One of the more talked-about fonts of the last year, the Freight family does heavy lifting
48-Point “Freight Micro”, one of the Freight superfamily by Joshua Darden
One of the more talked-about font debuts of the last year has been a family with a strange nameâ€“Frieght. But saying Freight is a “font family” is a little like saying that American Idol is “a TV Show” or Donald Trump is “a big businessman”â€“the description lowballs the reality just a bit.
Freight is, as a thing, sprawling. It comprises five different aspects with specifically designed variations, causing the whole collection to comprise, on its own over 120 individual fonts. There is something in this collection for just about everyone and almost every application:
- Freight Text: Designed for extended reading in periodicals and data-intensive applications
- Freight Sans: designed for text, signs, displays, and wayfinding
- Freight Micro: A slab-serif, designed for what are termed “inclement” text conditions (which we read as small, tight spaces), though they think it looks pretty good big too (and so do we)
- Fright Big: A titling face designed for section heads and headlines
- Freight Display: Another titling face, designed with thicker hairlines than Freight Big, and useful in much the same way.
Not just this range, but the range of cases inside each variety include specifically-designed book, light, black, italic, medium, and bold versions (as well as small italics) or each variety. This font superfamily really does try to cover all needs and applications.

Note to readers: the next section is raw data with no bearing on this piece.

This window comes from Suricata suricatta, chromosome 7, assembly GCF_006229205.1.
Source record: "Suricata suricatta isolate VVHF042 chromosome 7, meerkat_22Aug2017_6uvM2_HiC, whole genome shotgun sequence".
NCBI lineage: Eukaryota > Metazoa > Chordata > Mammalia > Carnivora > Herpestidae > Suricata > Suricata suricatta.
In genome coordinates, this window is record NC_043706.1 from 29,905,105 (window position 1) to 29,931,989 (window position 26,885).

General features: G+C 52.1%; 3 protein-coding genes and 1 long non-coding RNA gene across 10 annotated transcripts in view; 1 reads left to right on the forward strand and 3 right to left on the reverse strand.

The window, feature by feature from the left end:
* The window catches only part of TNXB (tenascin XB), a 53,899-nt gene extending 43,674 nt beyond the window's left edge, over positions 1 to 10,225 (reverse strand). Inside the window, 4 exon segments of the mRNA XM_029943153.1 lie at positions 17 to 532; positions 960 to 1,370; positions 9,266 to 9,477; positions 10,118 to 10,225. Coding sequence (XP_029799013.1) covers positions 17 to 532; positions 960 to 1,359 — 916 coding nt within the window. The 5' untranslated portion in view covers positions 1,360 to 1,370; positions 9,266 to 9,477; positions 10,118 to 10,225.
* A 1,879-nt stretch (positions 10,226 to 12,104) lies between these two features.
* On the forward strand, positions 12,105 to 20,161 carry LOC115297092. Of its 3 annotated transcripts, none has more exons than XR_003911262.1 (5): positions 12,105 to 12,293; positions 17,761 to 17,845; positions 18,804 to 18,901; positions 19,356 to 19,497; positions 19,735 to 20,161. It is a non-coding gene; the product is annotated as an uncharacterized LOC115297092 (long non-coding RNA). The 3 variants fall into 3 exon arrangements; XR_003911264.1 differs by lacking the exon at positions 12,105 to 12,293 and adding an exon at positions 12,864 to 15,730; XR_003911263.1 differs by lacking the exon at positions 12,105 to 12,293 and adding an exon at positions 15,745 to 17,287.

The surprise is that it does it so very well. Looking over the specimens we get the feeling of a design sens that respects its origins while coming off as an original take, sort of like type evolving. To our eyes, the slab serifs speak of a very light Clarendon without being a copy of it; the Sans combine something of the look and feel of Officina with the sensibility of Gill Sans, but again still being original. It’s generic, but in the good way.
There is a great deal of originality, and a classic respect, indicating deep design. John D. Berry, writing in his “dot-font” column on CreativePro.com, had it exactly right when he said:
The Freight family is inspired by historic typefaces, though it could never be mistaken for a revival
Darden’s Freight may not be the universal solution, but it answers a great many needs with a good-looking and interesting panache. To view and purchase, either follow each one of the links in the list above or go to the Frieght family page at Garagefonts.com by following this link right here.